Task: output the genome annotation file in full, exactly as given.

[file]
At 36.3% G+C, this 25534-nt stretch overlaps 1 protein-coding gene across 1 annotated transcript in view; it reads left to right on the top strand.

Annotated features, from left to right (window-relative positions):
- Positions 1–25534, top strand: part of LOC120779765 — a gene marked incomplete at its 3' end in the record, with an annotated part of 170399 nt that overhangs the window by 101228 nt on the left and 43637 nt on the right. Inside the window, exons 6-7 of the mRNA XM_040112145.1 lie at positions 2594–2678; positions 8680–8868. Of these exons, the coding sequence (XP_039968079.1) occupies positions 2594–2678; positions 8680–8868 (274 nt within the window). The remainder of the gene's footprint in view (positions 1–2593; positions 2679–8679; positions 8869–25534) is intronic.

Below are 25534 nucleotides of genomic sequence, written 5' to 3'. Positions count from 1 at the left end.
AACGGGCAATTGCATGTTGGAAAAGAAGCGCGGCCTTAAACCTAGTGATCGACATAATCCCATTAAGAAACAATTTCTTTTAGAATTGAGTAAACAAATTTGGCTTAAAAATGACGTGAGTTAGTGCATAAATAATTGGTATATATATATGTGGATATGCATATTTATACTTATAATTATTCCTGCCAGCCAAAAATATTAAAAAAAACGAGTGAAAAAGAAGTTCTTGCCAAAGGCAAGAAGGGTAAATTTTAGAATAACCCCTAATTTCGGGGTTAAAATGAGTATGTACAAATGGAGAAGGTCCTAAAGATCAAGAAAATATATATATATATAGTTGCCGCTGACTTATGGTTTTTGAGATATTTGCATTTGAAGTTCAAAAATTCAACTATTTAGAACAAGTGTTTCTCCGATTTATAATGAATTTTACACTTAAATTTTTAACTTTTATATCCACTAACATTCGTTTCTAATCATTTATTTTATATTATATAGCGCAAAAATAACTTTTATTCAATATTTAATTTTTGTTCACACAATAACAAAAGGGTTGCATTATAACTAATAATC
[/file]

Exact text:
At 36.3% G+C, this 25534-nt stretch overlaps 1 protein-coding gene across 1 annotated transcript in view; it reads left to right on the top strand.

Annotated features, from left to right (window-relative positions):
- Positions 1–25534, top strand: part of LOC120779765 — a gene marked incomplete at its 3' end in the record, with an annotated part of 170399 nt that overhangs the window by 101228 nt on the left and 43637 nt on the right. Inside the window, exons 6-7 of the mRNA XM_040112145.1 lie at positions 2594–2678; positions 8680–8868. Of these exons, the coding sequence (XP_039968079.1) occupies positions 2594–2678; positions 8680–8868 (274 nt within the window). The remainder of the gene's footprint in view (positions 1–2593; positions 2679–8679; positions 8869–25534) is intronic.

Below are 25534 nucleotides of genomic sequence, written 5' to 3'. Positions count from 1 at the left end.
AACGGGCAATTGCATGTTGGAAAAGAAGCGCGGCCTTAAACCTAGTGATCGACATAATCCCATTAAGAAACAATTTCTTTTAGAATTGAGTAAACAAATTTGGCTTAAAAATGACGTGAGTTAGTGCATAAATAATTGGTATATATATATGTGGATATGCATATTTATACTTATAATTATTCCTGCCAGCCAAAAATATTAAAAAAAACGAGTGAAAAAGAAGTTCTTGCCAAAGGCAAGAAGGGTAAATTTTAGAATAACCCCTAATTTCGGGGTTAAAATGAGTATGTACAAATGGAGAAGGTCCTAAAGATCAAGAAAATATATATATATATAGTTGCCGCTGACTTATGGTTTTTGAGATATTTGCATTTGAAGTTCAAAAATTCAACTATTTAGAACAAGTGTTTCTCCGATTTATAATGAATTTTACACTTAAATTTTTAACTTTTATATCCACTAACATTCGTTTCTAATCATTTATTTTATATTATATAGCGCAAAAATAACTTTTATTCAATATTTAATTTTTGTTCACACAATAACAAAAGGGTTGCATTATAACTAATAATC